The book of Jeremiah has plenty to teach contemporary Christians. It is loaded with important spiritual themes which we all can draw from. Here are some further lessons to be derived both from the book and from the prophet himself. One major theme is that of suffering.
The prophets had to endure great sufferings, and they could not expect to have an easy go of things. That has always been the case with those who speak for God. It must of necessity be our cross to bear as well if we are to faithfully represent God to a hostile world.
As Paul House puts it, “Throughout the canon God allows the righteous to endure events that go beyond discomfort to include outright pain and suffering. Jeremiah’s call includes a call to separation and pain (1:17-19) There is no more guarantee of ease for him than there was for Abraham, Jacob, Joseph, Moses, Elijah or at times the nation itself. Something about God allows him to let the remnant endure, indeed call the remnant to, harsh circumstances.”
And Jeremiah, being a real human being, was not thrilled with all this suffering. Yet as we already noted, he continued doggedly in performing his divine calling. As John Bright puts it, “For all of Jeremiah’s despair, for all of his complaining and railing against his lot, he could not bring himself to quit the prophetic office, and did not do so. He was compelled to speak the word that had been given him.”
In this he prefigures the Suffering Servant, Jesus. As R.K. Harrison remarks, “It is hardly surprising that some mistook the Man of sorrows for the prophet of the broken heart, for Jeremiah and Christ both lamented and wept over their contemporaries (cf. 9:1 and Lk. 19:41). Jeremiah’s uncompromising condemnation of iniquity bought him rejection and suffering as it did to Christ, and Jeremiah actually compared himself to a lamb or an ox led to the slaughter (11:19).”
As James wrote centuries later: “Brothers and sisters, as an example of patience in the face of suffering, take the prophets who spoke in the name of the Lord. As you know, we count as blessed those who have persevered” (James 5:10-11).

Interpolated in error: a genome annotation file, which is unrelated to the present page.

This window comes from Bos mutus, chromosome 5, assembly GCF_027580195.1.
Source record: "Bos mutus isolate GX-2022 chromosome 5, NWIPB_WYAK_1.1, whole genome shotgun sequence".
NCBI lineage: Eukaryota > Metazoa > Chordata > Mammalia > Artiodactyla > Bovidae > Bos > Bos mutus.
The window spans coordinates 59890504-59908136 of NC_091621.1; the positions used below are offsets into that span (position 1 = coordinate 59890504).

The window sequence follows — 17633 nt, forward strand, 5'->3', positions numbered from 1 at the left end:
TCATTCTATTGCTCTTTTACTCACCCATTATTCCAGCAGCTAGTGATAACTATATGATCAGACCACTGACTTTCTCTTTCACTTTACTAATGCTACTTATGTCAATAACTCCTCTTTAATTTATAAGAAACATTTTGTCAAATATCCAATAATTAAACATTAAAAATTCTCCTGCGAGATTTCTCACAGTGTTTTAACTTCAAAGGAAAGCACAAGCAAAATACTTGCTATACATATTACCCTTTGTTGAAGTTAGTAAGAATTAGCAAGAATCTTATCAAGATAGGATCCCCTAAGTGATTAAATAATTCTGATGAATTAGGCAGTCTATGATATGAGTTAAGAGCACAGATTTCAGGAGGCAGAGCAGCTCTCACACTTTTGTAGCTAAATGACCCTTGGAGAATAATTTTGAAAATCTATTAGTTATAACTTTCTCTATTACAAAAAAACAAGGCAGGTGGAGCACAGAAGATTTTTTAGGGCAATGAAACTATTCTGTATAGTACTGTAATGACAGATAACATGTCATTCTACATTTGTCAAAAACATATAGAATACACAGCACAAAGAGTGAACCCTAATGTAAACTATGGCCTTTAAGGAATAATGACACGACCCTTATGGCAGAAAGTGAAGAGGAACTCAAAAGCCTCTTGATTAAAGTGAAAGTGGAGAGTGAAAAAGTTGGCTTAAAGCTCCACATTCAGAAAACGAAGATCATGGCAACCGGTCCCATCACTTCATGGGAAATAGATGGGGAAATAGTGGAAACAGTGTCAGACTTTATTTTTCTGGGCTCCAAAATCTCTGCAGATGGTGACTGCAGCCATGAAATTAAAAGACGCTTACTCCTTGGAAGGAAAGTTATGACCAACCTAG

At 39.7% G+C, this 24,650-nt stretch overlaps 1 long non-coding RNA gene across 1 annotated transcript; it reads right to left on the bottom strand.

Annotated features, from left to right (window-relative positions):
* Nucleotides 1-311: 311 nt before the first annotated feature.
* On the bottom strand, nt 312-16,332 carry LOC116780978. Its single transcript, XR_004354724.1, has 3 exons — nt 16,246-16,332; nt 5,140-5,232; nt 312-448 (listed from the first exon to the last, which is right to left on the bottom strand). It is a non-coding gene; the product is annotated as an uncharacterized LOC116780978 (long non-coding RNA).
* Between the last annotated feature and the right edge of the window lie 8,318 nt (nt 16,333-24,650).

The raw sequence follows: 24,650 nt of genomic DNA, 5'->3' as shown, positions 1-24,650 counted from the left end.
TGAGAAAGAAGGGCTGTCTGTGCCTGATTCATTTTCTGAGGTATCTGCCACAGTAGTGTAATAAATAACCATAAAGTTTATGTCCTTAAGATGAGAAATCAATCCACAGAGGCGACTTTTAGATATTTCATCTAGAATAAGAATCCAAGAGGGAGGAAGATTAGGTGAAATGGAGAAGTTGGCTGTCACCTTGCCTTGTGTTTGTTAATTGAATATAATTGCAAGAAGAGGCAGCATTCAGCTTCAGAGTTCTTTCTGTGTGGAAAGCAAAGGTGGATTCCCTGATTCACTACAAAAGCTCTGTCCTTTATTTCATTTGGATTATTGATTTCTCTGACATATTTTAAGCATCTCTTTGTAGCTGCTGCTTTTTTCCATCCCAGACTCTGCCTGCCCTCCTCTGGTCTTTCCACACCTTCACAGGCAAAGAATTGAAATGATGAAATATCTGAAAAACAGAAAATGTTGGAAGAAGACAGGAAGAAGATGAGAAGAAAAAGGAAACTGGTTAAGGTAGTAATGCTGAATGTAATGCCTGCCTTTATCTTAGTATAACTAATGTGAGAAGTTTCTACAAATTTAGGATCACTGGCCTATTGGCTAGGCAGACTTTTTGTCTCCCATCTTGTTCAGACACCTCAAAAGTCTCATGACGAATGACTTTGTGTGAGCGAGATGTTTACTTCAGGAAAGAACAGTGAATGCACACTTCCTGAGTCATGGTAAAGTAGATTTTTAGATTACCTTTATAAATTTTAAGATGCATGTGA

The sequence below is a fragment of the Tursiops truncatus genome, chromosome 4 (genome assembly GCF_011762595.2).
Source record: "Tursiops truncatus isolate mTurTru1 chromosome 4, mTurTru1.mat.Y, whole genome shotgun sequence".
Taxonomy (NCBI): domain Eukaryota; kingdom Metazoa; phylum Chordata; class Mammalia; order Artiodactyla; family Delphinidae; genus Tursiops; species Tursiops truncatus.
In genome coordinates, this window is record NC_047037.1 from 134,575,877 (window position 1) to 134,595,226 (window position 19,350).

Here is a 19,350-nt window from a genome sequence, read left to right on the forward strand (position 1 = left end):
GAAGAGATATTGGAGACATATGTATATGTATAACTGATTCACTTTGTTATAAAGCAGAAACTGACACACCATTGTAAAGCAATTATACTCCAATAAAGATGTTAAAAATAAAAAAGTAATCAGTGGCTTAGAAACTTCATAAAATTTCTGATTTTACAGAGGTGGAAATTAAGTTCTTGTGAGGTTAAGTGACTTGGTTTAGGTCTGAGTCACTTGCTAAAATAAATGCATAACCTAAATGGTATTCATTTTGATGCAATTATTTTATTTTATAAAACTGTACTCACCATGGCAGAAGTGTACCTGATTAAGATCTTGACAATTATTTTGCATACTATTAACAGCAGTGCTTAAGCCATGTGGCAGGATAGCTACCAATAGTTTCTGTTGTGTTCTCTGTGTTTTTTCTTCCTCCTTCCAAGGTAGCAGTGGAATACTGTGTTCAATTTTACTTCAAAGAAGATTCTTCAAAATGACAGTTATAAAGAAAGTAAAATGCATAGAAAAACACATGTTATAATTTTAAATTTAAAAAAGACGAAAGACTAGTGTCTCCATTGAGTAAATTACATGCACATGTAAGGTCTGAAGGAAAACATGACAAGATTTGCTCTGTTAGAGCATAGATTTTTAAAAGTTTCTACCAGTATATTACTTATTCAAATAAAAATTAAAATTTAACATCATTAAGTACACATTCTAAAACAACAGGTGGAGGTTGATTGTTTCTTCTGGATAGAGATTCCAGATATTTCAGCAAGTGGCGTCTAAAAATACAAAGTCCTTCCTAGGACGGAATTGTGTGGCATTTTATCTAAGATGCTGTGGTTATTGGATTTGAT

In Jeremiah we also learn another crucial lesson: we must beware of preaching for popularity and the praises of men. This was certainly not what Jeremiah was all about. Indeed, during his day the only popular prophets were the false prophets. They were very well received indeed. But not Jeremiah. His constant messages of repentance and wrath to come were hardly crowd pleasers.
Indeed, he told God’s people to repent over 100 times. Yet incredibly we read of only two people in the entire book who responded favourably to his message. Just two! Everyone else rejected him and his hard word. How many Christian leaders would be as true to the Lord today, in spite of such complete rejection and opposition?
Indeed, how many Christian leaders today would be told to just give up, given that so little fruit is being borne? They would be told they were failures with such a poor track record, and they should look for another day job. Such an apparent lack of success would spell the doom of many a modern minister.
And Jeremiah did not just seem to be an immense failure, but all his contemporaries thought very little about the man and his message. The message he was preaching and the lifestyle they were living were totally opposed to each other.
I like the way F.B. Huey puts it in his commentary: “Jeremiah was constantly at odds with his contemporaries. Their differences arose from his negative view of the future; he was unable to shake his countrymen from their smug complacency. Jeremiah was convinced that Judah would not survive because of its wickedness and refusal to repent and return to God.”
Jeremiah was certainly countercultural. Are we? Are we also willing to bear ostracism, criticism, ridicule and rejection as we seek to faithfully proclaim the word of God today? Or are we far too concerned with pleasing men, building a large congregation, and bringing in more money?